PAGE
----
teacher, 87,- IL The influences of Model Schools, - teachers may exert a

very extensive influence, 88,- well attested instances of religious impres.

sions produced upon parents through the instrumentality of Sunday School

Teachers, - duty of every teacher to do something towards elevating schools

in popular estimation, 89, - model schools might be made useful in the pre-

paration of teachers, – two objects to be aimed at; to have them liberally

educated; and to have them instructed in the best modes of teaching, 90,-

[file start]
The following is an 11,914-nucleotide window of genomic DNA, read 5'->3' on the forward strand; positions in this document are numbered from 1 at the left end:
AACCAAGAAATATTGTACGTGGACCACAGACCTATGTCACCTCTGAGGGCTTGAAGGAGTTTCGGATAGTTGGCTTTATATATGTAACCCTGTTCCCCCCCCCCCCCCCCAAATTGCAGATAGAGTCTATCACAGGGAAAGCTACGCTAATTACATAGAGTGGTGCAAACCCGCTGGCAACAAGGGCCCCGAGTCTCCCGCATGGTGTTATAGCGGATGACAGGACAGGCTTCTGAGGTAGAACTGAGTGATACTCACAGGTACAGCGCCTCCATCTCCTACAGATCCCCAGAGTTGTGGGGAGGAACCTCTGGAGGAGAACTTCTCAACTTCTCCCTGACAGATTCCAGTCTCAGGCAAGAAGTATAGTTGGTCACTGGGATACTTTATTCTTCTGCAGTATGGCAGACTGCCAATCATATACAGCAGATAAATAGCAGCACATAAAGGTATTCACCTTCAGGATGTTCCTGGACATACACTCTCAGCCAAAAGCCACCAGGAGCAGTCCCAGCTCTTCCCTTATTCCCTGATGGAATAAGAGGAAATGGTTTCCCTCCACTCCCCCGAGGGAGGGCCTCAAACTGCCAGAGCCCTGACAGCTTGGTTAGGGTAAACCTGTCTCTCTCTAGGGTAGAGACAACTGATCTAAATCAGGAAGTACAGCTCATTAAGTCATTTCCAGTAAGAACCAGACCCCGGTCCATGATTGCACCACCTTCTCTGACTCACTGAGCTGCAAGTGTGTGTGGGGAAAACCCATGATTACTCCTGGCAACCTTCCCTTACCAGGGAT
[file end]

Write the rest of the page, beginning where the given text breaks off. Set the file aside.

conclusion, 91.

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Perplexities of the teacher's life – waste of strength and spirits, 143,-

abandonment of the employment — the profession should be a happy one,-
desirableness of parental sympathy, - the difficulties of school-keeping ori-
ginate in the want of co-operation, or the misdirected influence of the pa-

rents, 144,- do not advocate the removal of the young from their parents for

the purposes of education - desirableness of mutual understanding between

parents and teachers - consequences of the want of it, 145, — inquiry into

the causes of misunderstanding,-1. Parents do not feel the importance of ed-

ucation, - 2. A false standard of excellence in the minds of parents, 146, - 3.

A suspicious spirit, - 4. A disposition to dictate, — 5. A want of personal ac-